For over a decade, Israel has been building relationships (often in secret) with its neighbors, especially with Egypt, Turkey, Jordan, Saudi Arabia and the United Arab Emirates. Despite decades of propaganda of hatred towards Israel, in these countries making it difficult to conduct open negotiations, the growing threat of Iran’s nuclear weapons made Israel an attractive ally for Sunni states in front of threatening Shiite Iran. Currently, the US is trying to act as a mediator for the creation of a secret military alliance with the participation of Israel, Turkey, Jordan, Saudi Arabia and the United Arab Emirates. This alliance will include providing Israel with access to data from Arab and Turkish radar stations near Iran, also providing these countries with data from Israeli rocket attack early warning systems. There is also an agreement that Israel can participate in the defense of its new allies in the event of an Iranian attack. Finally, the fact that Israel is a nuclear power, and as soon as this proposed alliance is revealed (even if officially denied everything), Iran will have to worry about Israeli retaliation, even if only the Arab states of the Persian Gulf and Turkey are subjected to an Iranian attack.
Coordination of the details of this union is the easy part, but the reporting of its existence to the public and its full implementation can be a problem. Arab governments have officially demonized Israel for so long that a significant portion (probably still the majority) of their population will instinctively react violently to the official announcement of an alliance with Israel. Thus, some diplomats involved in the creation of this union propose to keep it secret. This is not a new concept, such secret alliances have been created for thousands of years. However, in the age of the Internet and the operational and ubiquitous global media, such transactions can have the consequences of an explosion when they are publicized and today they are difficult to keep secret. The details of the proposed union will be announced when it is necessary, for example, during a crisis with Iran. At this moment, the fear of Iran will calm many Arabs, who at another time would take to the streets to protest vigorously against any deals with Israel.
This kind of deal is not new. Israel has formal and informal agreements with all of these countries over the years. Jordan was quite open about its security and intelligence agreements with Israel more than 30 years ago. Informal intelligence sharing has become more accepted over the past two decades. The reason for this was the growing threat of Islamic terrorism, although before the 1990-ies the Arabs were more associated with secular Muslim terrorists. But they were largely replaced by religious fanatics, who still enjoy no small unofficial support (money and sympathy) of Arabia, where the most modern Islamic radicalism has been developed and promoted over the centuries. Many educated and enterprising Arabs would also like to gain access to the Israeli market (goods, technology, and joint ventures). However, the Arabs must first overcome their anti-Semitism.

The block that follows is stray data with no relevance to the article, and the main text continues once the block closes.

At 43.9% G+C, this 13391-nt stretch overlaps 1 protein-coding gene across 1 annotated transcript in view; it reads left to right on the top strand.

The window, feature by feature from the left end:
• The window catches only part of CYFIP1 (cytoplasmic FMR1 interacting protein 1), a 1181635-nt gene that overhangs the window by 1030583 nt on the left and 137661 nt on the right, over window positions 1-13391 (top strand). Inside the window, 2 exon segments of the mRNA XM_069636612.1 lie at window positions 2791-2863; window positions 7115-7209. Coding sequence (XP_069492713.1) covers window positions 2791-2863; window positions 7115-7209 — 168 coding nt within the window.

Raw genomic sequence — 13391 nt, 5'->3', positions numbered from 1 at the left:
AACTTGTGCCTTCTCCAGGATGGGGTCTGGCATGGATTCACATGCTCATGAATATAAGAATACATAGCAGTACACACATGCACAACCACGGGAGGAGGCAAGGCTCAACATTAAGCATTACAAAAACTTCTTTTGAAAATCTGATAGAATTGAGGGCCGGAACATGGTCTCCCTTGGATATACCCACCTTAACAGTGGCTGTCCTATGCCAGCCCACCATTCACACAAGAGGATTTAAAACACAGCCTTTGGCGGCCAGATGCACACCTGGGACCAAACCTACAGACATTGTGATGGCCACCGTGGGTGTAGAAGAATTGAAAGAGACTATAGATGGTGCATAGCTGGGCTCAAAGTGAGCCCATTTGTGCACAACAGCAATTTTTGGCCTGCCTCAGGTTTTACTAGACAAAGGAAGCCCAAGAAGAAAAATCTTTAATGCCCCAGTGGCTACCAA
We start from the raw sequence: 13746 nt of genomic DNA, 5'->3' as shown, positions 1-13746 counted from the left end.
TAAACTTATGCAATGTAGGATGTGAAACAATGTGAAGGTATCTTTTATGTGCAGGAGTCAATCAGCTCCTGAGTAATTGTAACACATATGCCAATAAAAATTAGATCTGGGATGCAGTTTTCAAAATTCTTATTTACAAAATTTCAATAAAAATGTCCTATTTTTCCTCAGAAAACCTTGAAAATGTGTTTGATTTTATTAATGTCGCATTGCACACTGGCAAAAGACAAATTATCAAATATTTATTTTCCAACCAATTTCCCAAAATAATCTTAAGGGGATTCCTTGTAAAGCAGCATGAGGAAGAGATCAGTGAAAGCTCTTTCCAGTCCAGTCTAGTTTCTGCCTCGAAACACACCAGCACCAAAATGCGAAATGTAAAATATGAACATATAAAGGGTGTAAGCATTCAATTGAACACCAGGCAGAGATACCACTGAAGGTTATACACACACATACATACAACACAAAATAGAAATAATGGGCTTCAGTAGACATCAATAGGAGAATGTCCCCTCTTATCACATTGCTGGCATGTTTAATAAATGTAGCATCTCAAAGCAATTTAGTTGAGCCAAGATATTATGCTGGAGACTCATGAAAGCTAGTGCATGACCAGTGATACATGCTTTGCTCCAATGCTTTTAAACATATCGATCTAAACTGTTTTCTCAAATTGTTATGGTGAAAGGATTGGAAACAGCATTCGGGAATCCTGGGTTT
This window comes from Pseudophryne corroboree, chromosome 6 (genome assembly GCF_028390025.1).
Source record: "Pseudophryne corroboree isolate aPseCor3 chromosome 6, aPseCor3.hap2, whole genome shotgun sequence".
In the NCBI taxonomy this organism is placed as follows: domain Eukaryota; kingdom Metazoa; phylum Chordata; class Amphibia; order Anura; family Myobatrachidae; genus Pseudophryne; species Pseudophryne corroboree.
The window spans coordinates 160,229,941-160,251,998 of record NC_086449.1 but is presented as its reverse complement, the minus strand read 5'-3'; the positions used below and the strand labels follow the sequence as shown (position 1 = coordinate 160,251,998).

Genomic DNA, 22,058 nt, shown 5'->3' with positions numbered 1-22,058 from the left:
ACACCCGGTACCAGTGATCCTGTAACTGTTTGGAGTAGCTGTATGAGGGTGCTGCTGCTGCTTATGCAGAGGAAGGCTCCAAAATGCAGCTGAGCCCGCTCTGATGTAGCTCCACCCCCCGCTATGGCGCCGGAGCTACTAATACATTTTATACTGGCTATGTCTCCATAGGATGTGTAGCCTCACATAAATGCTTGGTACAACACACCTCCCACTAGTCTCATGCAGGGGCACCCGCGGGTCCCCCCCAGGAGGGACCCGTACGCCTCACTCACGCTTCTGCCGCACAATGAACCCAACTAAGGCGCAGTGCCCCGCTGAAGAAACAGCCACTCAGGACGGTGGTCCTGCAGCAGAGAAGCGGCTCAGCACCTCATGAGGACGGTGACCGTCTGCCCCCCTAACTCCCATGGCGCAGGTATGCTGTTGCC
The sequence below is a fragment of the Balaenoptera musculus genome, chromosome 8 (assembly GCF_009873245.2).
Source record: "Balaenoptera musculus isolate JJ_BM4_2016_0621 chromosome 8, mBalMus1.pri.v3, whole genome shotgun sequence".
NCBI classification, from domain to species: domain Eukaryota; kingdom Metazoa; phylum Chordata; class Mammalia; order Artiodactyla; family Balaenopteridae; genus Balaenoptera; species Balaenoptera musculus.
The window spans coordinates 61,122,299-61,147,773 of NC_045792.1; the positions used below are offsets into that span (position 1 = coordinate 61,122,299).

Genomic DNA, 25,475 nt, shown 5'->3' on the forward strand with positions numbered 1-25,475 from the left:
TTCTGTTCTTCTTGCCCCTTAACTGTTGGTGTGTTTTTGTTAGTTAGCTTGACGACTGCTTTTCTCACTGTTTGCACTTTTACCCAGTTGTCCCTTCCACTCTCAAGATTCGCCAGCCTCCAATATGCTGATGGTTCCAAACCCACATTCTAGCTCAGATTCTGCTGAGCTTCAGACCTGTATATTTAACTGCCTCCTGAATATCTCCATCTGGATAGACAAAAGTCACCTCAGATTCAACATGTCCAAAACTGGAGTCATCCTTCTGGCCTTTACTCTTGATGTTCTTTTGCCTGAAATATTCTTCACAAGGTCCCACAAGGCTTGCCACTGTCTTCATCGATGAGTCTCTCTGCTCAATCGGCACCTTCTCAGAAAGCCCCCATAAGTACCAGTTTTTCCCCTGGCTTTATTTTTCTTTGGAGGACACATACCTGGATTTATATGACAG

Despite the new Islamic government, Egypt restricts access to Gaza as much, if not more, like the former government (Mubarak) and often in cooperation with Israel. The main problem is that Gaza has become a haven for all sorts of Islamic terrorist groups, including some who consider the relatively moderate by their measures the Islamic government of Egypt to be their enemy (for something that is not radical enough).
Palestinian terrorists continue to try to attack the territory of Israel. Hamas activists are increasingly common among Palestinians arrested (by the Israeli police) in the West Bank. This led to even more arrests of Hamas activists (by the Palestinian and Israeli police) in the West Bank. Hamas and Fatah are still unable to agree on a merger and the disturbing disunity of the Palestinians (2.5 million in the West Bank and 1.5 million in Gaza) continues.
Despite the fact that Israel is called (mainly in the Islamic media) a secret ally of Iran or the Syrian rebels (depending on whom to read), Israel could decide the outcome of the war in just a few days if Assad attacked from the air. Israel is concerned about the post-Assad government because of the possibility of Islamic terrorist groups coming to power. Nevertheless, there is nothing to expect from the victory of Assad, since as a result more pro-Iranian terrorists will find themselves on the border with Israel. This is a hopeless situation, and to be accused of supporting both sides is Israel’s smallest problem. Meanwhile, Iran supports terrorists, especially Lebanese Hezbollah, is becoming increasingly active in preparing and conducting more international terrorist operations. Iran is pumping its support for Assad, and the Assad forces are on the offensive. The rebels are likely to win, but it will take more time.